A 26-year-old man who police said was walking along a Mount Rainier street with a loaded shotgun partly hidden beneath his jacket was shot and fatally wounded Sunday night by an off-duty Landover Hills police officer who thought that he was a burglary suspect.

The man had nothing to do with the burglar alarm that brought Mount Rainier police to Party Time Liquors at 3307 Rhode Island Ave., police said, but he fled when officers arrived and he allegedly aimed the shotgun at the Landover Hills officer before the shots were fired.

The victim, Donald Ray Collins of 3703 36th St. in Mount Rainier, died yesterday after surgery at Prince George's General Hospital, county police said. Collins was the third person fatally wounded by area law enforcement officers since Thursday.

The Landover Hills officer, Richard Hartnett, fired three shots at Collins, striking him twice in the abdomen, police said. Hartnett, who was not in uniform, was aiding a uniformed Mount Rainier officer who had responded to the liquor store's alarm.

The Mount Rainier officer spotted Collins running away from the liquor store with what appeared to be the stock of a rifle protruding from the bottom of his waist-length jacket, according to county police spokesman Robert Law. The Mount Rainier officer left his car and ordered Collins to stop, Law said, but Collins continued to run south on Rhode Island Avenue.

Hartnett saw Collins running, identified himself as a police officer, and ordered Collins to halt, Law said. Collins stopped, pulled a shotgun from beneath his jacket and aimed it at Hartnett, Law said.

Collins was not involved in triggering the liquor store's burglar alarm, which police said was set off accidentally by store employes. Cpl. Bruce Gentile, a county police spokesman, said there had been no other burglary or robbery reports in the area.

"We're just not sure why he was running," Gentile said. "Of course, carrying a concealed deadly weapon is enough of a reason to run."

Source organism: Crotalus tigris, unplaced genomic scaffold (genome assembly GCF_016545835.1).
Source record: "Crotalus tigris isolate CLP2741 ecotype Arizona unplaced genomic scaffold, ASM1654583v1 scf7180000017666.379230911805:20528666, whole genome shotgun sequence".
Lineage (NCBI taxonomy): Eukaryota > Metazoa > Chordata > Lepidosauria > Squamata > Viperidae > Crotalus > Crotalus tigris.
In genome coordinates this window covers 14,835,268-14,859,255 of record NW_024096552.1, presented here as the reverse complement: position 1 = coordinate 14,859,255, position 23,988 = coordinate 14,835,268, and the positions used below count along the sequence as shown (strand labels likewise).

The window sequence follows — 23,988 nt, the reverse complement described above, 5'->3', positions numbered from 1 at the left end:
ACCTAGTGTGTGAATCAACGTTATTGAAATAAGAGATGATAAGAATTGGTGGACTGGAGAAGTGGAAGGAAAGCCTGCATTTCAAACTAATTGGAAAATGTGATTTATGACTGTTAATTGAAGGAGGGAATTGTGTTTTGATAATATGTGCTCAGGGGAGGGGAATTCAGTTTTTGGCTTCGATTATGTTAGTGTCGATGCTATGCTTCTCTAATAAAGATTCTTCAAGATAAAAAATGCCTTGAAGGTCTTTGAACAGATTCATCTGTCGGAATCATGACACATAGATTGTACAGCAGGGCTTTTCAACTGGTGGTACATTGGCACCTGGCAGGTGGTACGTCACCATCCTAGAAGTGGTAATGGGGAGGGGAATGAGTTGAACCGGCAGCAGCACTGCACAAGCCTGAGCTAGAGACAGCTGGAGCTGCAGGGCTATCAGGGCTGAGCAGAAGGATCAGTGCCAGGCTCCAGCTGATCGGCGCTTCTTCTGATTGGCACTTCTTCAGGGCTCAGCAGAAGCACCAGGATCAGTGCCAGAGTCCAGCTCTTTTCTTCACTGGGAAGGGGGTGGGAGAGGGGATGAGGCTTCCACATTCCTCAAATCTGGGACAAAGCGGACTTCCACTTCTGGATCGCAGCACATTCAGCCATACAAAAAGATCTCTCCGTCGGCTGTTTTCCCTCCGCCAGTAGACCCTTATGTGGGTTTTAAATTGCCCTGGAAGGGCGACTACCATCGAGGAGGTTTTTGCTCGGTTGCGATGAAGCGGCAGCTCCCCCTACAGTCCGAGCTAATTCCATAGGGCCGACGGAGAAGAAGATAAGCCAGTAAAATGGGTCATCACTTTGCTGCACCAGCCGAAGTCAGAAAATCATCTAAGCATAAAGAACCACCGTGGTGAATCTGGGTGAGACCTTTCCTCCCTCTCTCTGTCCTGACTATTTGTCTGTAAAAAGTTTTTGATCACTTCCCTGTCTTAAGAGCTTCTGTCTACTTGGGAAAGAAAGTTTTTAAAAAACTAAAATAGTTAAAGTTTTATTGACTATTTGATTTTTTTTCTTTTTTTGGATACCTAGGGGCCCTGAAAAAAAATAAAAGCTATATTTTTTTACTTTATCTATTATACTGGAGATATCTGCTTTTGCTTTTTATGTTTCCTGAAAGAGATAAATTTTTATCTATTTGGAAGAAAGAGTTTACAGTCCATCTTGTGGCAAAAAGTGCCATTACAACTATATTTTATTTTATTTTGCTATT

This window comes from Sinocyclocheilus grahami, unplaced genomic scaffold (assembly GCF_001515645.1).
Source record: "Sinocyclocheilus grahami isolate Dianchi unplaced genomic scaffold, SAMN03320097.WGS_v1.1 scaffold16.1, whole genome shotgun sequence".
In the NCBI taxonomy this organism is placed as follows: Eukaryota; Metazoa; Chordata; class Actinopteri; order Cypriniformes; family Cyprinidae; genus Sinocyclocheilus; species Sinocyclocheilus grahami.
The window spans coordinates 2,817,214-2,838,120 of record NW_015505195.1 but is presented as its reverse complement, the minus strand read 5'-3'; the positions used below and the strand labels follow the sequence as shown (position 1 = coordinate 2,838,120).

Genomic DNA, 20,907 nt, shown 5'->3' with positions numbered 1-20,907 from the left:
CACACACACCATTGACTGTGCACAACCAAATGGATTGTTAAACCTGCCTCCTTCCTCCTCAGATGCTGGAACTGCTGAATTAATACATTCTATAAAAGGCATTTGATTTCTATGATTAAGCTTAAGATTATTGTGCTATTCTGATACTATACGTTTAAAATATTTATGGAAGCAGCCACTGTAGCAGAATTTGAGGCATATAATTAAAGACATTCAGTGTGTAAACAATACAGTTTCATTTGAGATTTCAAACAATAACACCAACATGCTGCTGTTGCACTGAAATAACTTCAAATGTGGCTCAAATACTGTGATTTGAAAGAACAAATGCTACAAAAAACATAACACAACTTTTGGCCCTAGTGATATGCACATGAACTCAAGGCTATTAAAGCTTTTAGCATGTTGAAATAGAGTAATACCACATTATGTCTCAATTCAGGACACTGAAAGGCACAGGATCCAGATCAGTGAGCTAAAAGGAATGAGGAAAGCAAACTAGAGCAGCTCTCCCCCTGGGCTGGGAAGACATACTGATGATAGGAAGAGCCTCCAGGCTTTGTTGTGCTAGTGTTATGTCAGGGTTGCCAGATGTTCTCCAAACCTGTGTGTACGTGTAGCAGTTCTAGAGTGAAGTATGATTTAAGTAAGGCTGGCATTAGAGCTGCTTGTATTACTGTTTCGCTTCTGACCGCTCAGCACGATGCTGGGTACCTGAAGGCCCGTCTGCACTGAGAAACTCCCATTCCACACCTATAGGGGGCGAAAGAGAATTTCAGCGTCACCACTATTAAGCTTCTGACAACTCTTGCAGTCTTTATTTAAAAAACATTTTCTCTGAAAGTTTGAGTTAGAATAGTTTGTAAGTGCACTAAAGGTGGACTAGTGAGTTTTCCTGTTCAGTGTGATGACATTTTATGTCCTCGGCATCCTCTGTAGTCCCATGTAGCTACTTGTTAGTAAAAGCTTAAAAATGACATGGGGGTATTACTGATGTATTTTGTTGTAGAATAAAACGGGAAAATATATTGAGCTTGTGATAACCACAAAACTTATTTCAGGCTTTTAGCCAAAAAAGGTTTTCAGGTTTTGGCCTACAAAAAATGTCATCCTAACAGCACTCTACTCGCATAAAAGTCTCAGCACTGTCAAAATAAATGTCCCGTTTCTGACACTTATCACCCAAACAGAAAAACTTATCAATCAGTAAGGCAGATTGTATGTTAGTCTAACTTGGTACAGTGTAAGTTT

Collins lived in Mount Rainier with his parents and his brother and worked at the U.S. Treasury Department, according to the brother, Randy Collins, 24.

"I got mugged and beat up earlier in the night," Randy Collins, whose face was bruised, said yesterday. "He went out and did some things he shouldn't have done. He died of multiple gunshot wounds. That's all we want to say."

Hartnett, 26, has been placed on administrative leave with pay pending an investigation of the incident by Landover Hills Police Chief Carl Kaiser, according to Doris Nichols, the town administrator. She said that Hartnett had been a Landover Hills officer for about a month, and had several years' experience with the Riverdale and Cottage City police departments.

Collins was the fourth person to be shot by police in Prince George's County in 1985 and the second fatality. Three of the shootings and one fatality involved county officers, Law said.

During the same time, Montgomery County officers were involved in six shootings, one of them fatal. Fairfax County officers had two shootings and Arlington County officers had four, both without fatalities. Alexandria officers fired one shot in 1985, but it did not hit the suspect. District of Columbia officers, in the fiscal year that ended September 30, shot eight suspects, three of them fatally.

Two other recent fatal shootings also occurred in Maryland.

On Friday, a Capitol Heights man who police believed was a suspect in a drug sale, was fatally wounded by Prince George's County police after he appeared to reach into his trousers for a weapon as he was fleeing from police. No drugs or weapons were found on the man, Ronald Walker, 21, of 5711 Coolidge St.

On Thursday, a man who ran a red light near Waldorf and fled from police who tried to stop him was fatally shot, allegedly by a Maryland state trooper. Several shots were fired at the victim, James Harland Morris Sr., 29, of Bryantown, a rural community near Waldorf. State police said they were unable to determine whether Morris was armed or whether he fired at the troopers.

Most area police departments have similar guidelines concerning the use of deadly force. Generally, they specify that an officer can fire to defend himself or others when no apparent alternative exists for protecting himself or others from the threat of death or serious bodily injury.

Staff writer Gwen Ifill contributed to this report.